I'm so conflicted on this one. On one hand Cold Days is an enjoyable romp through some crazy storytelling where the world gets expanded and Harry faces some pretty rough challenges. But on the other, reading it was like walking through a minefield. I was never sure when I was next going to be slimed by the male gaze, hit with unrepentant misogyny, or bombed with gender essentialism bullshit. And while a LOT of those mines can be justified with the character of Harry Dresden, and the challenges he's facing at the moment, I have to wonder at what point is the author only exposing this ugly underbelly of toxic masculinity and when is he just flat out endorsing it? Where is that line?
Harry is the new Winter Knight. He's bound by ancient magic to Mab and must deal with all the baggage that the mantle (power) that comes with being the Winter Knight. In some ways it's setting up the battle for his soul, does he have the willpower to overcome the urges imposed upon him by the power given to him? However, I do appreciate that Ghost Story laid out pretty clearly that he does have that choice, it's not predetermined that he will become a monster. And back to the plot. Winter Queen Mab, never one to go easy on anybody, gives Harry an assassination assignment. However Maeve, the Winter Lady is telling Harry that Mab may not be fully in control of herself. So Harry must decide who, in a court of deception, is his true ally. Meanwhile, Harry learns of the ancient battle taking place behind the scenes if Faerie. Plus, there are quite a few denizens of the Winter Court who are unhappy with the fact that Harry is the Winter Knight and have decided to kill him. It's awesome.
The meat of this book takes place over fourty-eight hours, and in that time Harry is shot, stabbed, poisoned, beaten, and bombed. You know, like a typical Dresden book. I swear half the delight in these novels is seeing each new obstacle thrown in Harry's path and then watching his resigned snarking as he figures out a way around them. At one point I threw my hands up in the air and shouted ANOTHER ONE as a new opponent decided to take a shot at Harry. It's just ridiculously hilarious at this point. I suppose the higher the stakes are, the more difficult it will be.
In many ways this book is the mirror to Summer Knight. The basic plot structures is pretty similar more so then just simply following a case to be solved, and while it's been a long time since I've read Summer Knight I'm pretty sure I could map out the beats that both novels follow. e.g. in Summer Knight this happens, in Cold Days this is the mirror, etc. However, it also felt like Butcher was answering some of the more vehement criticisms of Summer Knight, but the method in which he 'fixed' it isn't all that much better.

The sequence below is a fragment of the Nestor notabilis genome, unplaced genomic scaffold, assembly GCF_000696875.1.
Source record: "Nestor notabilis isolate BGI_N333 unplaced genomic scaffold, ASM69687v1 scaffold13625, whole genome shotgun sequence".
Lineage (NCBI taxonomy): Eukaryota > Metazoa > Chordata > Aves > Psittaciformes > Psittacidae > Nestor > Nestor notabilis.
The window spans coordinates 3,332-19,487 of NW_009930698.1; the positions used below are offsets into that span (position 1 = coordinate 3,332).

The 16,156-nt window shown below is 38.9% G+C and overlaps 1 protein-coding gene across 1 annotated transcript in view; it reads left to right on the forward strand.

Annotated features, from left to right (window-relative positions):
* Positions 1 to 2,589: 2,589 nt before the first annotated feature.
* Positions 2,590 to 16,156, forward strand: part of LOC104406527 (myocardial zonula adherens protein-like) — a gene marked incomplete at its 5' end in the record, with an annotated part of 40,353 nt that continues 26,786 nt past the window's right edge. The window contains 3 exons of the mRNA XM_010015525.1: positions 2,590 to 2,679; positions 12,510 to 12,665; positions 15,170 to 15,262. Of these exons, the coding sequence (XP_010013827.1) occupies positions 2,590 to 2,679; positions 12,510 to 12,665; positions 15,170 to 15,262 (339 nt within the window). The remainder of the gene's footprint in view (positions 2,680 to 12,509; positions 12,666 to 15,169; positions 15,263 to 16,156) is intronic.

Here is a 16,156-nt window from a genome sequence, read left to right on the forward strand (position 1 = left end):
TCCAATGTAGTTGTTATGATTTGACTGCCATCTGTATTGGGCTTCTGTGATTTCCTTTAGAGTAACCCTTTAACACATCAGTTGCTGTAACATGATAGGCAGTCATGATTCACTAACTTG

My biggest issue with this book is the unrelenting misogyny presented in the novel. Like I said above, this book is pretty bad on that front. All of the ugliness can kind of be explained away because much of it stems from the mantle of the Winter Knight, which is apparently steeped in toxic masculinity. The power of the Winter Knight comes with a lot of anger, possessiveness, and sexual desire. So it makes sense that Harry's view point, and the novels are written in first person so it's also the narrator's point of view, becomes more overtly violent and sexual in nature. Unfortunately this includes expressing the desire to rape every one of his female allies, hell every attractive female he comes across. My issue is that Harry's method of explaining it away is that ALL people have those urges he's just got an extra helping of them and so he can push it back down just like all people do. In other words, all men have some part of them that wants to drag off a woman and possess her sexually whether she wants it or not (you know, rape her). He explains it away as just a part of life and not part of the brainwashing our toxic culture inflicts on us. If I bring up Schrodinger's rapist (which isn't actually about the thoughts of men, more about the danger women live in in our culture) then I'm a horrible bitch who hates men, Butcher says all men think about raping women and sure yea that makes sense?
Here's another example. Maeve decides that she wants to control Harry, because she is a very power hungry character. She decides the easiest way to do this is to seduce him, which honestly is a smart idea. Harry rejects her. And he does so by calling her a hose beast. Get it, it's funny cause she likes sex. She gets offended and backs off. Now, why exactly is a woman who is clearly comfortable with sex (she's naked in this scene), has a lot of sex, and isn't part of the same culture that Harry is, offended by an insult that she has a lot of sex? It's clearly meant to be a funny moment, a kind of, 'haha you sure showed that bitch whose the boss. GO HARRY'. Maeve is startled and offended, and it's pretty clear she's reacting to the nature of the insult and not the rejection or the intention to be insulting. In other words, she's offended by being called a hose beast and not simply that Harry called her a name he thought was insulting.
Really what my issue boils down to is what I said in the first paragraph. I ask again, where is the line between exposing the ugliness of toxic masculinity and reveling in it? I don't know, but though I enjoyed the book I do think it crossed over that line. I will most likely read the next one, because I'm hooked again. God dammit. But I'm a lot more wary of the books then I was six years ago.